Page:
We’ve been waiting a long time for Australia’s new environment laws, but that doesn’t mean we should rush the process.
These are seriously important laws (we’re in a climate and extinction crisis, after all) so the detail matters.
The Environment Minister has acknowledged the process of drafting the new laws is complex, with the whole package running to over 1,000 pages.
On Monday 30 October 2023, we joined around 30 organisations in Canberra for the opportunity to carefully scrutinise the new laws.
This was the first in a series of rolling consultation meetings on the drafts laws that we expect will continue over the coming months.
We have written to the Environment Minister, Tanya Plibersek, to express our concern that the consultation is limited to targeted stakeholders at this stage. We hope that full public consultation is going to be provided at a later date.
We have a seat in the consultation process and we’ll keep working to make sure that community and expert feedback is at the forefront as the new laws are drafted.
Our current environment laws
When the Environment Protection and Biodiversity Conservation Act was introduced in 1999, Bill Clinton was being impeached, interest rates were 0.25 per cent, the Blackberry phone had just hit the shelves, and people were more worried about the Y2K bug than climate change.
Times have changed and our environment laws haven’t kept up.
We’re now living in an extinction crisis. Ecosystems are collapsing across the continent. Australia has one of the worst extinction records on Earth. We’re a global deforestation hotspot – our extraordinary carbon-rich forests are being demolished at the same rate as the Congo and Amazon. Even koalas are at risk of extinction. We urgently need national environment laws that actually protect nature, with an independent regulator to enforce them.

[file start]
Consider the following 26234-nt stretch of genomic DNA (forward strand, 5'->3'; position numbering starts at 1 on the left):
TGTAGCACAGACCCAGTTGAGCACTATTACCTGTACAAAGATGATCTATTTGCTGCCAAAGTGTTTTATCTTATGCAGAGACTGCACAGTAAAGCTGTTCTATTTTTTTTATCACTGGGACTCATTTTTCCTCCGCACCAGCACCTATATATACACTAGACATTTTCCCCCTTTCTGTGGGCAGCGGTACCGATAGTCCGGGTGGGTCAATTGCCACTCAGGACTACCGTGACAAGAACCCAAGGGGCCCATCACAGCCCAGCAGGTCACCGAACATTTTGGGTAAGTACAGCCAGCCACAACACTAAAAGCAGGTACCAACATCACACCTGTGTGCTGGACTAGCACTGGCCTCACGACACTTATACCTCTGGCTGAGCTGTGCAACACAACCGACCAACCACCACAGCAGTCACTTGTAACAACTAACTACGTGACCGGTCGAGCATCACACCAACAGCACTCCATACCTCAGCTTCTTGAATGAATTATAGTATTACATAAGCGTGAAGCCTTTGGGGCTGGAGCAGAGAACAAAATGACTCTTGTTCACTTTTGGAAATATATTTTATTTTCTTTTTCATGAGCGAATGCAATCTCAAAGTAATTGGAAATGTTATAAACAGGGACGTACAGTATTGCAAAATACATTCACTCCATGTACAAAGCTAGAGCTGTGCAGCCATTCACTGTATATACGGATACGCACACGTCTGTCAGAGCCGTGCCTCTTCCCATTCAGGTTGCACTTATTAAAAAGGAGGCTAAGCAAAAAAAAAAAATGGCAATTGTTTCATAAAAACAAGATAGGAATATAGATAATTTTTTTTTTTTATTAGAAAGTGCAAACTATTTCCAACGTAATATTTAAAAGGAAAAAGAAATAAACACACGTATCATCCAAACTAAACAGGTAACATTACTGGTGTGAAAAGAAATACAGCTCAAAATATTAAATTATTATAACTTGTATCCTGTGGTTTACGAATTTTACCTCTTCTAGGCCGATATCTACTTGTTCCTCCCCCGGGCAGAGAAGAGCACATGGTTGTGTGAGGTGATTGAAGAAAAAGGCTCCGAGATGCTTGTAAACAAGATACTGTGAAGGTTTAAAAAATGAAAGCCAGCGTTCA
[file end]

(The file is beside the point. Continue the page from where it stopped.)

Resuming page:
What we want to see
With legislation expected to be introduced to Parliament mid-2024, EJA is calling on the Albanese government to make the following changes to laws that Minister Plibersek has acknowledged are “broken”.
We can't go backwards
It sounds simple, but our new laws should increase environmental protections. We’ll check closely to ensure the protections that currently exist in the EPBC Act aren’t weakened under new processes or missing from Australia’s new environment laws.
The reforms must measurably protect species and halt and reverse habitat destruction.
To achieve zero new extinctions, the new federal laws must be led by a strong conservation planning and implementation framework, based on up-to-date data and science.
The laws must commit the government to properly plan for and implement the protection of Ramsar Sites, World Heritage Properties and threatened species, ecological communities and critical habitat.
First Nations at the forefront
To create a better future for everyone, our new nature laws must truly value the rights, knowledge and culture of First Nations people.
First Nations people need to be key to decision making and the new laws should be underpinned by the United Nations Declaration on the Rights of Indigenous Peoples (UNDRIP), particularly the principles of free, prior and informed consent.
A strong and independent national EPA
Environment Protection Australia needs to be set up to succeed. It should be established as a trusted-decision maker, monitor compliance, conduct inspections, and take legal action against people or companies that wreck our environment.
The new EPA needs money, resources, and staff to match its ambitions.